Jul 1 2005

Stand by Your Man

Mostly male pundits defend male-dominated science

[Note: this piece is a sidebar to Opinion Omission]

When Harvard president Laurence Summers suggested that “intrinsic aptitude” might be holding women back in math and the sciences, the opinions sparked at major media outlets demonstrated the predictability of a punditocracy that itself lacks gender balance and diversity.

In the initial stir toward the end of January, not a single piece that could be deemed a feminist response to Summers’ remarks appeared among the seven Summers-related columns published in the Washington Post, New York Times and Los Angeles Times. Most of these were strong defenses of Summers, taking one of two themes: Summers’ critics were violating his academic freedom, or he was correct that biological difference likely contributes to the dearth of female professors in science and math.

The Post left its pontificating to its regulars, who all sided with Summers. Post columnist Robert Samuelson (1/26/05) focused on the free-speech angle, arguing that Summers got “slammed by the sledgehammer of political correctness” and describing “sanctioned silences” in academia around suggesting a difference between the genders. (Another writer might have noted that an absence of women in science and math fields is another kind of “sanctioned silence.”) Editorial-page staffer Ruth Marcus (1/22/05) noted discrimination as a factor but stressed that “biology may not be destiny, but its effects also can’t be discounted,” and summed up the flap as being about intolerance in academia for “freewheeling inquiry.”

The Post’s George Will (1/27/05) wielded the epithet used to denigrate and dismiss women for centuries: “hysterical.” It’s derived from the Greek word for “uterus,” which is presumably why Will used a form of the word no fewer than six times to patronize MIT biology professor Nancy Hopkins for telling the Boston Globe (1/17/05) that Summers’ comments made her want to throw up. “Is this the fruit of feminism?” he sarcastically wondered, before broadening his hysteria smear to every person offended by Summers’ musings: “Only hysterics denounce interest in those possible [gender] differences—or, in Hopkins’s case, the mere mention of them—as ‘bias.’”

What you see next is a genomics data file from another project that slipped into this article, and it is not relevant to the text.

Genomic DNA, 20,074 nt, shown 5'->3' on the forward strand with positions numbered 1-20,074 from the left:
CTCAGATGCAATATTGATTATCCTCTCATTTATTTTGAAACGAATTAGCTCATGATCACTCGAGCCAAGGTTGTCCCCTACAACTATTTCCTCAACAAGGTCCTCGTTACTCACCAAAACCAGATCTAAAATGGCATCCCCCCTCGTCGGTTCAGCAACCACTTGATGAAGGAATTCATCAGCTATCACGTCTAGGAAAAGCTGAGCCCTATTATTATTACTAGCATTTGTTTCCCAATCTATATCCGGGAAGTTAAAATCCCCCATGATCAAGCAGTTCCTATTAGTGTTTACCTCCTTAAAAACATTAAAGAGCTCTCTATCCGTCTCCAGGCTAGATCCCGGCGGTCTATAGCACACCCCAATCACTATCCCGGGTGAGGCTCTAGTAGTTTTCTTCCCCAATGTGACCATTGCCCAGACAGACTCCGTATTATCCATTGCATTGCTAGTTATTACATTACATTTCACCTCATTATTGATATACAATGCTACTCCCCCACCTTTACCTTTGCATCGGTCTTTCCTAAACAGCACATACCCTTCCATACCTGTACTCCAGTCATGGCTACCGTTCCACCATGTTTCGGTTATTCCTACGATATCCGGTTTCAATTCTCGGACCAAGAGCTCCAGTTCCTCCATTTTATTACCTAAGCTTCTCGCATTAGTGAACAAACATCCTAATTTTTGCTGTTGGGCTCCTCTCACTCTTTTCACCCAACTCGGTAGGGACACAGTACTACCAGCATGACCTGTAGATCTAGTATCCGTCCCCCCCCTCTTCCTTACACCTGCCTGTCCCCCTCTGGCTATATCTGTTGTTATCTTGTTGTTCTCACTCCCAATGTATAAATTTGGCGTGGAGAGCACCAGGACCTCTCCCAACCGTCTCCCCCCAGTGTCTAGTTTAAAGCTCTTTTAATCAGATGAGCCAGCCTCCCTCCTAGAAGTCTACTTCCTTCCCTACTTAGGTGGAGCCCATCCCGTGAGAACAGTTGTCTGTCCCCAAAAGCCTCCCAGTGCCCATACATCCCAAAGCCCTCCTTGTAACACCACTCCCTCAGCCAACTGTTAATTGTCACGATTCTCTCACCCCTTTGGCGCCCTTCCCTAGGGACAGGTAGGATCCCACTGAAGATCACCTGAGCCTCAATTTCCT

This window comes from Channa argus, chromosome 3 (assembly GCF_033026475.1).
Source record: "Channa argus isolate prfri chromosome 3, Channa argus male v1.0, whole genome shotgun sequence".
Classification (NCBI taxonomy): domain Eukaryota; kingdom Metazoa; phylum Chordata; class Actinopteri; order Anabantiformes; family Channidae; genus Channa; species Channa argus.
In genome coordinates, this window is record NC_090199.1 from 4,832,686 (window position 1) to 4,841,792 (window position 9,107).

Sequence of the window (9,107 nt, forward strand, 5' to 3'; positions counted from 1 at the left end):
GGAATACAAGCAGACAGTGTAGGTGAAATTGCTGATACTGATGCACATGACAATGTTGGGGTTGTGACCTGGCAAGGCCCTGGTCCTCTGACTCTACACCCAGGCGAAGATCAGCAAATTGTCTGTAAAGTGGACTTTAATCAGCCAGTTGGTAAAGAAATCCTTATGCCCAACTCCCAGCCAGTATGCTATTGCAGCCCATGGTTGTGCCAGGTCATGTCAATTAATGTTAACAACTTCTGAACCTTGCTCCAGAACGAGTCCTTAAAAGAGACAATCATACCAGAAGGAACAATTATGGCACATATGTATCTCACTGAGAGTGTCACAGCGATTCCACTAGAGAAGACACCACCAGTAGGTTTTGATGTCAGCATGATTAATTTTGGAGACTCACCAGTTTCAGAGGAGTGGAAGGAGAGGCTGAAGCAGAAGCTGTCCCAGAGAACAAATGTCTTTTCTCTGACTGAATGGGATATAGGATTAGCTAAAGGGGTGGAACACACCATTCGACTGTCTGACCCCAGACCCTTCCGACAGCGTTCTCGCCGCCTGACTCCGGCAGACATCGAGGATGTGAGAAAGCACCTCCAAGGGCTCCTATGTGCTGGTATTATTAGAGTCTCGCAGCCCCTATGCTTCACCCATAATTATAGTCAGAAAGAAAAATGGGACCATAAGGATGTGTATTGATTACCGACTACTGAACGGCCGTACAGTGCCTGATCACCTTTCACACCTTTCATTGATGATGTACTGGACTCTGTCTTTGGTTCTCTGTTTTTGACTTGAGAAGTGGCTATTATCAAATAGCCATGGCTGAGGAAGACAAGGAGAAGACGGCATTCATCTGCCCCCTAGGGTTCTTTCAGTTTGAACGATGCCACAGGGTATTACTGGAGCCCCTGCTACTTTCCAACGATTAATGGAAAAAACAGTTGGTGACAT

The New York Times ran two adjoining op-eds addressing the issue (1/23/05)—one by Charles Murray, author of The Bell Curve, a book (favorably reviewed by the Times—see Extra! Update, 12/94) that argues that the same sort of intrinsic aptitude differences explain African-American poverty.

Murray’s predictable anti-affirmative-action conclusion, that ignoring sex differences “can lead us to pursue policies that try to make society conform to expectations that conflict with what human beings really are,” was hardly offset by female evolutionary biologist Olivia Judson, who pointed out that sex differences are “ferociously complex” but ultimately shored up the simplistic conclusion that the sexes are indeed different—an obvious point that did nothing to address the substance of the complaints against Summers.

Michael Kinsley’s L.A. Times op-ed page published two pieces, both by men, in the initial round of Summers coverage. Leonard Sax (1/23/05) criticized Summers but reiterated that there are biological differences and advocated sex-segregated schooling. Andy Borowitz, a humor columnist (1/28/05), wrote a soft satirical column on Summers’ plan “to create a home economics department for women since they can’t do the harder kind.”